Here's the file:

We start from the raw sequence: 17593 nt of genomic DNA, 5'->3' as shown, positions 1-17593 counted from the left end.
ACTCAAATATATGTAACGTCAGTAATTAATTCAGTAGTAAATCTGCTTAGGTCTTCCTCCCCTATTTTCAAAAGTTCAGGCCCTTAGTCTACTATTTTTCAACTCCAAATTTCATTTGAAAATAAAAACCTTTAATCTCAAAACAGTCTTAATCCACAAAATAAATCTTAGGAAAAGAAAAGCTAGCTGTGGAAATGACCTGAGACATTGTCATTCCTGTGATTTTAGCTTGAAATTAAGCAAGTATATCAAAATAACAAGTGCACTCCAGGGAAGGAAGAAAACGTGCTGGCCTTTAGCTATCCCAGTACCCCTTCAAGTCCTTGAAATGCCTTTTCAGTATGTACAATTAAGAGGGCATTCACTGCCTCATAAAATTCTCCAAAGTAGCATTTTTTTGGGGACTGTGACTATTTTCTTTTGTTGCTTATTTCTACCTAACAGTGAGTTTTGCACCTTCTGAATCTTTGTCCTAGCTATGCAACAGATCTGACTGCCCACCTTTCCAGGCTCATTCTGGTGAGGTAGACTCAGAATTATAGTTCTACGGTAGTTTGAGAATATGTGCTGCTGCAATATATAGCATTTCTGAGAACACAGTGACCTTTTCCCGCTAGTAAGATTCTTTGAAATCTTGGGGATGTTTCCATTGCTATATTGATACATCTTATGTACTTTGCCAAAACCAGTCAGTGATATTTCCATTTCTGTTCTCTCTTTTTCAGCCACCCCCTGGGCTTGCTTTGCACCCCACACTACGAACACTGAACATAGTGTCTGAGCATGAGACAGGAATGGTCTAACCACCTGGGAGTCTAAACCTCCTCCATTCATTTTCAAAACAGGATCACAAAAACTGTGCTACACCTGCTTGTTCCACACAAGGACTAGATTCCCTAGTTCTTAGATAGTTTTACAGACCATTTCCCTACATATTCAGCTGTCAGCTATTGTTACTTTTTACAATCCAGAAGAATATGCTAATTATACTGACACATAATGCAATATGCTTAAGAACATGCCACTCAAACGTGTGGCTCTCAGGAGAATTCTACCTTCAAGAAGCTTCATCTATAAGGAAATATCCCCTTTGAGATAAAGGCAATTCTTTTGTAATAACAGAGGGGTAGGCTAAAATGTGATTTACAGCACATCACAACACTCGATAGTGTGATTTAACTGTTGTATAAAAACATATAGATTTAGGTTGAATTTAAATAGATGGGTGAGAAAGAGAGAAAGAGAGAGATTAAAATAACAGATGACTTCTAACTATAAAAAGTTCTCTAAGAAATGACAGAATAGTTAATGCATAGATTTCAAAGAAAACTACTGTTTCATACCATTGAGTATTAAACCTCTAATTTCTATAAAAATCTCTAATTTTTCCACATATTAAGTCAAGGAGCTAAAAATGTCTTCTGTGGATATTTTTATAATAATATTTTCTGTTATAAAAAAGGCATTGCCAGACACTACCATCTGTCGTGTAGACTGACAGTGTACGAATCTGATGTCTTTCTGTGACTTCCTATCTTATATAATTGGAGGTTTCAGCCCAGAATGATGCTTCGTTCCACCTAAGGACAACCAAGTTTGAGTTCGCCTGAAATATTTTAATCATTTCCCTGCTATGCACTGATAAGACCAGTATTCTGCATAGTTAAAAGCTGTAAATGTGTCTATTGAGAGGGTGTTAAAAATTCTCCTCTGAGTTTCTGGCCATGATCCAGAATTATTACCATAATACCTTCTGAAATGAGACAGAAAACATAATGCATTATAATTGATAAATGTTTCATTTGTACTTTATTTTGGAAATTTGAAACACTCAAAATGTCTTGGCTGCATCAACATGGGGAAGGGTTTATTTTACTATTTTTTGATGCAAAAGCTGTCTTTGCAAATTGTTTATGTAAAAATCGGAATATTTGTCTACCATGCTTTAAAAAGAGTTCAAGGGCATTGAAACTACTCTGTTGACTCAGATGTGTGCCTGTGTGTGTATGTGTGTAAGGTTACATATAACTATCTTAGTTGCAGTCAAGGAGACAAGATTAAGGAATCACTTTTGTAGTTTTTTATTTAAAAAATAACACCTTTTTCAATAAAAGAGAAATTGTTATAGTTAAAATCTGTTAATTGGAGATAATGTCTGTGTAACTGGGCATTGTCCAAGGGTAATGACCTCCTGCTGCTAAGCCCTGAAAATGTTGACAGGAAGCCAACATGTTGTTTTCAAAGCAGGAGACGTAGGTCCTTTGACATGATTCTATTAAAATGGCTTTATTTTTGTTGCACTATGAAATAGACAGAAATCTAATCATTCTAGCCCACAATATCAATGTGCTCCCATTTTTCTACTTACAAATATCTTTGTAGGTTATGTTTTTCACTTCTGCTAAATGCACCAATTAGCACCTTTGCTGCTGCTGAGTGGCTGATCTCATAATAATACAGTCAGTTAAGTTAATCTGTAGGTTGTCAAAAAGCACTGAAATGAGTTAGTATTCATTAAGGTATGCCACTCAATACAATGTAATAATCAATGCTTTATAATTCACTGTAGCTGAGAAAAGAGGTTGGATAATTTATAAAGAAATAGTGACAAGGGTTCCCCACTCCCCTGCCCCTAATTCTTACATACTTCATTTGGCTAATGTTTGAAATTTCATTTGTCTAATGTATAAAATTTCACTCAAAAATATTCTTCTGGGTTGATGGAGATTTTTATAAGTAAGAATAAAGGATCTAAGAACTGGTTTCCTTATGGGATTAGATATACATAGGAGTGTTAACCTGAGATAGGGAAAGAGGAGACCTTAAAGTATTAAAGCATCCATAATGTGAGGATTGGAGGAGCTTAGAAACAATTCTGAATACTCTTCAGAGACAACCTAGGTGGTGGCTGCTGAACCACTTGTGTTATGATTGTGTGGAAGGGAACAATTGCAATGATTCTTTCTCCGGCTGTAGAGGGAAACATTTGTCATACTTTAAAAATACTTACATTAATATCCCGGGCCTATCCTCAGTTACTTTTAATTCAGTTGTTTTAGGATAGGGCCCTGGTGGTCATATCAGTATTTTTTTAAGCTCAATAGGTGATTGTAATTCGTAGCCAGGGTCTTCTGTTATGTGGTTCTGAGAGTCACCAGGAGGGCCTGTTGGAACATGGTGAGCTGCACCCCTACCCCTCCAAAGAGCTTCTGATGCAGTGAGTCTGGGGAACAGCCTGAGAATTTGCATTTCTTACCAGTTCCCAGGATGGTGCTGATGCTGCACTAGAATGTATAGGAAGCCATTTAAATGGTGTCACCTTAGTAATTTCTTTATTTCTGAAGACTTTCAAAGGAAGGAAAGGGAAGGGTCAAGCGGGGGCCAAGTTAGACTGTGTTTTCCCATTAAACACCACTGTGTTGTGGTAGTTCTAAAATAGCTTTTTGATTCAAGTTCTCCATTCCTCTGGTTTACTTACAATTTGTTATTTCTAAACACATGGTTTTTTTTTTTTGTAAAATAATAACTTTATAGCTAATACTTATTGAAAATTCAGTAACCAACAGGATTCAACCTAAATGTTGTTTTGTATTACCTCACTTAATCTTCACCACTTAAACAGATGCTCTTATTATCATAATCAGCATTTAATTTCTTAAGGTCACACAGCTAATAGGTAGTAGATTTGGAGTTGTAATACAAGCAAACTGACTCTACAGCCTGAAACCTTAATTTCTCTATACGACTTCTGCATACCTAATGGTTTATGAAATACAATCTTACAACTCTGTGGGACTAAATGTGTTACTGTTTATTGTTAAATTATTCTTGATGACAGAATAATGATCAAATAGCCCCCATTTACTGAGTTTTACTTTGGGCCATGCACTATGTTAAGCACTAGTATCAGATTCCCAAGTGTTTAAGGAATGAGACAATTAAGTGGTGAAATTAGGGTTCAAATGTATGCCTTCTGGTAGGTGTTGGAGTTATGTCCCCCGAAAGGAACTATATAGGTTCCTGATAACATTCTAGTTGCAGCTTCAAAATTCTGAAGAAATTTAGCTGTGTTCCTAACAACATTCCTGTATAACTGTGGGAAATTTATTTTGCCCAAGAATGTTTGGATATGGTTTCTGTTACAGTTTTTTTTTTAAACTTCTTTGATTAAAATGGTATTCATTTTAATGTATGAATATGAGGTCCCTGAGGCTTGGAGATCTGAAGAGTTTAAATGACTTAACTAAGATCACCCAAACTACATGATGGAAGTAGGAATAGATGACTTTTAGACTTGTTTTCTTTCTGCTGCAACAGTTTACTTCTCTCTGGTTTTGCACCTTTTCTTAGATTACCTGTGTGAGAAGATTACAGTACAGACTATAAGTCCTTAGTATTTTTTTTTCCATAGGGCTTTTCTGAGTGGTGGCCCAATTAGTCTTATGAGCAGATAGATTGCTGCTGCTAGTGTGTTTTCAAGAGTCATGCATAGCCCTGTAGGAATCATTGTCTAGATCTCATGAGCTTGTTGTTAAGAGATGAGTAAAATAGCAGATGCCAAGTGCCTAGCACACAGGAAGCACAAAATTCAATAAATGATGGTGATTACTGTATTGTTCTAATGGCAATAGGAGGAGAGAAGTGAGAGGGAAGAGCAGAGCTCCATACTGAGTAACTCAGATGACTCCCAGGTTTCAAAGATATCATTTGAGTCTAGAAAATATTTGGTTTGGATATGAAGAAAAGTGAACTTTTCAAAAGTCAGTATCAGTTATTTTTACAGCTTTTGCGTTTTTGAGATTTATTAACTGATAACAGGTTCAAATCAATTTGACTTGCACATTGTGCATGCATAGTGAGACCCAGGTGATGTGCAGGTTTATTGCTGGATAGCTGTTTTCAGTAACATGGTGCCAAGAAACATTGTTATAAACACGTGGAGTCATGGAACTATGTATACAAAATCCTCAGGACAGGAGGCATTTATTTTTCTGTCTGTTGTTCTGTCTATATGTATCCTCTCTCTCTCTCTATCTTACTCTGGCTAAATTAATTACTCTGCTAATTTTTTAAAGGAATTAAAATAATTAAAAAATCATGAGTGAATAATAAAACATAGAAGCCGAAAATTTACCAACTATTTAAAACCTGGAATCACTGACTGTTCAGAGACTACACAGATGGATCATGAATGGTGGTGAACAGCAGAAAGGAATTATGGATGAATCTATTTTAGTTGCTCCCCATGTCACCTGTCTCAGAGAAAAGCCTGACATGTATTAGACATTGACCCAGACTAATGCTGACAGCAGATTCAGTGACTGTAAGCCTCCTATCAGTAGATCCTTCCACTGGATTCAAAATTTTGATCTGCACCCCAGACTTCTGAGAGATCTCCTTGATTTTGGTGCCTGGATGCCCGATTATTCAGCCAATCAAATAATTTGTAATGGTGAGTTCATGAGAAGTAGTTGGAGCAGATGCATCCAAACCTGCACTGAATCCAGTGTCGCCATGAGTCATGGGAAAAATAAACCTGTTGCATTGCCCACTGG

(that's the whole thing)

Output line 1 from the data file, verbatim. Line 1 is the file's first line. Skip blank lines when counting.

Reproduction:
We start from the raw sequence: 17593 nt of genomic DNA, 5'->3' as shown, positions 1-17593 counted from the left end.